Rum Cooking Tips and Substitutions For general information and tips on alcohol cookery, consult Cooking with Alcohol Basics.
Be sure to divulge your use of rum to guests. The slightest hint of alcohol in a dish can be harmful to those with allergies and recovering alcoholics.
Rum extract may be substituted for small amounts of rum (no more than 1/4 cup) in many recipes. For other substitution options, consult the Alcohol Substitution Chart.
2 Tablespoon rum = 1/2 to 1 teaspoon rum extract. If the liquid is an important part of the recipe, add enough water or apple juice to make up the difference.
1 Tablespoon dark rum = 2 Tablespoon rum extract.
5 Tablespoon light rum = 1 Tablespoon rum extract.
Brandy or cognac may often be substituted for rum in equal amounts, but expect the obvious change in flavor.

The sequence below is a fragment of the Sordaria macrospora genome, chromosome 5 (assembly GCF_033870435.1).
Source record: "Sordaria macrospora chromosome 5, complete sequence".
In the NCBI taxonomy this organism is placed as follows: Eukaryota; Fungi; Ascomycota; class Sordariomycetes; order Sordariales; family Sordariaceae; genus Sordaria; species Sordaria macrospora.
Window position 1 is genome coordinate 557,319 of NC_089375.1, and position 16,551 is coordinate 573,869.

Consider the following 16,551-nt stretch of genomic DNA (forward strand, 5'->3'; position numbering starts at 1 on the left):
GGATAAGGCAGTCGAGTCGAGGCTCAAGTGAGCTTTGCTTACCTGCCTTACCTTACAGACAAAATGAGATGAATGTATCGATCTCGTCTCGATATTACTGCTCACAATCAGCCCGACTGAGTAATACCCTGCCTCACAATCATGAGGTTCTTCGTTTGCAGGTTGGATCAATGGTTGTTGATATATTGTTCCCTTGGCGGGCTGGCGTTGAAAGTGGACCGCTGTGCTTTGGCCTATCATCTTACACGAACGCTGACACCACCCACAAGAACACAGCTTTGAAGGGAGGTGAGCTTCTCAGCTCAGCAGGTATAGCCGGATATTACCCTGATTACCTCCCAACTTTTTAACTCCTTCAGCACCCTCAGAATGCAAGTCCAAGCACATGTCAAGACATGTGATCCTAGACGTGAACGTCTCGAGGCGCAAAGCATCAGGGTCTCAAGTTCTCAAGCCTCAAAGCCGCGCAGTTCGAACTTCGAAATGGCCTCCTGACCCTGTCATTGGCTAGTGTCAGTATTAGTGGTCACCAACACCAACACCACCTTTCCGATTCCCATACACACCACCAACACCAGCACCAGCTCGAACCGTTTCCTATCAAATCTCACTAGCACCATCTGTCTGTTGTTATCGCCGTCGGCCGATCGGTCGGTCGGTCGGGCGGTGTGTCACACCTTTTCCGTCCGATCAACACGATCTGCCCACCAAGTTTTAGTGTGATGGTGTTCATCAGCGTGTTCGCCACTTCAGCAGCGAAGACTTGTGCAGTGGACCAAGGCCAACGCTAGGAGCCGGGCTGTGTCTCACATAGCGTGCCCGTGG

Keep a batch of Hot Buttered Rum Mix on hand for those cold winter nights.
Jamaican rum is considered the strongest in flavor because of its longer fermentation process which utilizes previously-used yeast.
For a more robust flavor in your recipe, choose a dark rum. For a more subtle taste, choose a light rum.
When using flavored or spiced rums, be sure the flavor or spice is complementary to your main ingredient.
Before using rum in a flamed presentation, be sure to read Flambé Cooking Information.
More About Rum and Rum Recipes Rum Cooking Tips
Rum History and Facts
Alcohol Substitution Chart
More Cooking with Alcohol Articles
Rum Photo © 2009 Peggy Trowbridge Filippone, licensed to About.com, Inc.
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